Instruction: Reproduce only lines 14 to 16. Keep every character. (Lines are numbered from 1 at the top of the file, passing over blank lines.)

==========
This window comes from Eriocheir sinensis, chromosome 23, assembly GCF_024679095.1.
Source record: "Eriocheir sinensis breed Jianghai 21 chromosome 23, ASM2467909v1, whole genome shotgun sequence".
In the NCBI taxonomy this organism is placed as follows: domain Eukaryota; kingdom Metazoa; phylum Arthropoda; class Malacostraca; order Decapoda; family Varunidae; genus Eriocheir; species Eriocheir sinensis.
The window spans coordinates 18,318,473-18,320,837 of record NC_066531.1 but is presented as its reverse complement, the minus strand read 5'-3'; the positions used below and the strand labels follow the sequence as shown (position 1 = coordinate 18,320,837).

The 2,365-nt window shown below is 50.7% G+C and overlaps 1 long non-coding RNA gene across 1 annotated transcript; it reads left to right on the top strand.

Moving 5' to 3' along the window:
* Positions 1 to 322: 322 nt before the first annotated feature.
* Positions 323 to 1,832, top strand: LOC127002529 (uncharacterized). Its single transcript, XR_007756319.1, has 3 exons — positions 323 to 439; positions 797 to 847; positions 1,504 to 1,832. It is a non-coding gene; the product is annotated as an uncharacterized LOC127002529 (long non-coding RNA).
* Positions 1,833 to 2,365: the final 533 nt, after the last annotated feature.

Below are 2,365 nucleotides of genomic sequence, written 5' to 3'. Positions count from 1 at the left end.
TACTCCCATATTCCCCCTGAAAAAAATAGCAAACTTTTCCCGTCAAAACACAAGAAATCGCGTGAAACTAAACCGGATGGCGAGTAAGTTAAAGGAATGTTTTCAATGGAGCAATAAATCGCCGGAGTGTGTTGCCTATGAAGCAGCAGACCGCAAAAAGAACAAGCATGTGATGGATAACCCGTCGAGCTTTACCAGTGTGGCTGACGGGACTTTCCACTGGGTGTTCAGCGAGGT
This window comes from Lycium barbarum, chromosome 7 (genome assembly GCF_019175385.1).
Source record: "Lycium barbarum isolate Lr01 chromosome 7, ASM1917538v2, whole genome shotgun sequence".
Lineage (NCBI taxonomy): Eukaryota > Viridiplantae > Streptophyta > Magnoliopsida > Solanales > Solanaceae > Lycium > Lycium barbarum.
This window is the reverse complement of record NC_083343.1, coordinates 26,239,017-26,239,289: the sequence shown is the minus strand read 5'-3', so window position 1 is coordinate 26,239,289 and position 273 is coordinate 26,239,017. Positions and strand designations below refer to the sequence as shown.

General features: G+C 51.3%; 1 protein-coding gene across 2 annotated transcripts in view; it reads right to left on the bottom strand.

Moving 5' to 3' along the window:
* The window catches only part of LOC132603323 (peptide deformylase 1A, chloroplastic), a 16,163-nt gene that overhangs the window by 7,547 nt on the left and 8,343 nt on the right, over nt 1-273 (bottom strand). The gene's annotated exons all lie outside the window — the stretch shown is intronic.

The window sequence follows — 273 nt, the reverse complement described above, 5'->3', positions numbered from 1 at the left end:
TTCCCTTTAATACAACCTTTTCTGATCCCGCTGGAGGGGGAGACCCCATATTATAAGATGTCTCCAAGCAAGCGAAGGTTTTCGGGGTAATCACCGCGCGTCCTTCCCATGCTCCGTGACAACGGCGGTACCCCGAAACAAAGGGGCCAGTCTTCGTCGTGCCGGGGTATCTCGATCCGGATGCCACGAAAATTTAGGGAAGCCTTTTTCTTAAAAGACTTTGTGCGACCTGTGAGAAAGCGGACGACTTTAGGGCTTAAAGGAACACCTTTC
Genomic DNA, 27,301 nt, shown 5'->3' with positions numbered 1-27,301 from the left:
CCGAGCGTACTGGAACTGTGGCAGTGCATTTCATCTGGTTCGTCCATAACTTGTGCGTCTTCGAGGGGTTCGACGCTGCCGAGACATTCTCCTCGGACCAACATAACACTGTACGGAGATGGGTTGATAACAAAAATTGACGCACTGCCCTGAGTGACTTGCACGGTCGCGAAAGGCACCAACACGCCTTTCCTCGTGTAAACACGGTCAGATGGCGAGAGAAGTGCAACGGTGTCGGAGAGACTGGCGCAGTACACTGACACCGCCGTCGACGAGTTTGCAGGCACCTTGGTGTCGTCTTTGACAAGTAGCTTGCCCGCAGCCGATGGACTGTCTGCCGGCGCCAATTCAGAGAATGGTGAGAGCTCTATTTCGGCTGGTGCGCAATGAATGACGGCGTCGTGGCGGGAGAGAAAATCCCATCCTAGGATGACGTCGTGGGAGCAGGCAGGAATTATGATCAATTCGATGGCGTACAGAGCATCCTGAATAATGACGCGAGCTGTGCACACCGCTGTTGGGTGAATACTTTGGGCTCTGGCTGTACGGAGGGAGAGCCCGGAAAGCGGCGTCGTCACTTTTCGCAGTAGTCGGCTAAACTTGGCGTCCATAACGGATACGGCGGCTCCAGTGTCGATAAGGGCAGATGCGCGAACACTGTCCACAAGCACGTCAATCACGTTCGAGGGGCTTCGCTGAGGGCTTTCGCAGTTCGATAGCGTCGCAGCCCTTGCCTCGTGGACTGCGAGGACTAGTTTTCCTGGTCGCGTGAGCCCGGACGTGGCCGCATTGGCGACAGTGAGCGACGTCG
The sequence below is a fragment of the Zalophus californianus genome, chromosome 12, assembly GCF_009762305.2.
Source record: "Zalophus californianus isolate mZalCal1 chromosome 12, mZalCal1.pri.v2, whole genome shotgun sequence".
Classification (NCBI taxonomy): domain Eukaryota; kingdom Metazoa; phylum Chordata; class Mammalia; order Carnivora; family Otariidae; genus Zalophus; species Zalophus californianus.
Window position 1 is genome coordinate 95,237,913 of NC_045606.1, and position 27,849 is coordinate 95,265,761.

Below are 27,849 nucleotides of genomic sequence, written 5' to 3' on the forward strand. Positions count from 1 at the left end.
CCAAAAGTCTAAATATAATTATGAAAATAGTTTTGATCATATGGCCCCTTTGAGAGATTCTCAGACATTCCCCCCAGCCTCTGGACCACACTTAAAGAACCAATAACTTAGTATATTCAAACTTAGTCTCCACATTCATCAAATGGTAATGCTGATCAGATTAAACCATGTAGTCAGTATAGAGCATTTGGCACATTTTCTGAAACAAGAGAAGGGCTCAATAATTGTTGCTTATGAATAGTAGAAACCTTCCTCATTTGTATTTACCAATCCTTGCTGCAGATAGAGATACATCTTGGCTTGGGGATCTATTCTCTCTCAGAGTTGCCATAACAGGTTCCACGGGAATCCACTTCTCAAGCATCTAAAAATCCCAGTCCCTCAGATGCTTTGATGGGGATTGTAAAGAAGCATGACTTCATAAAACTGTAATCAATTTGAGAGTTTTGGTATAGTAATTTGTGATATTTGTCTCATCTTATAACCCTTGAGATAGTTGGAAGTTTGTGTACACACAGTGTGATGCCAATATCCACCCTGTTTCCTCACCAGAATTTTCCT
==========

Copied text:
Lineage (NCBI taxonomy): Eukaryota > Viridiplantae > Streptophyta > Magnoliopsida > Solanales > Solanaceae > Lycium > Lycium barbarum.
This window is the reverse complement of record NC_083343.1, coordinates 26,239,017-26,239,289: the sequence shown is the minus strand read 5'-3', so window position 1 is coordinate 26,239,289 and position 273 is coordinate 26,239,017. Positions and strand designations below refer to the sequence as shown.

General features: G+C 51.3%; 1 protein-coding gene across 2 annotated transcripts in view; it reads right to left on the bottom strand.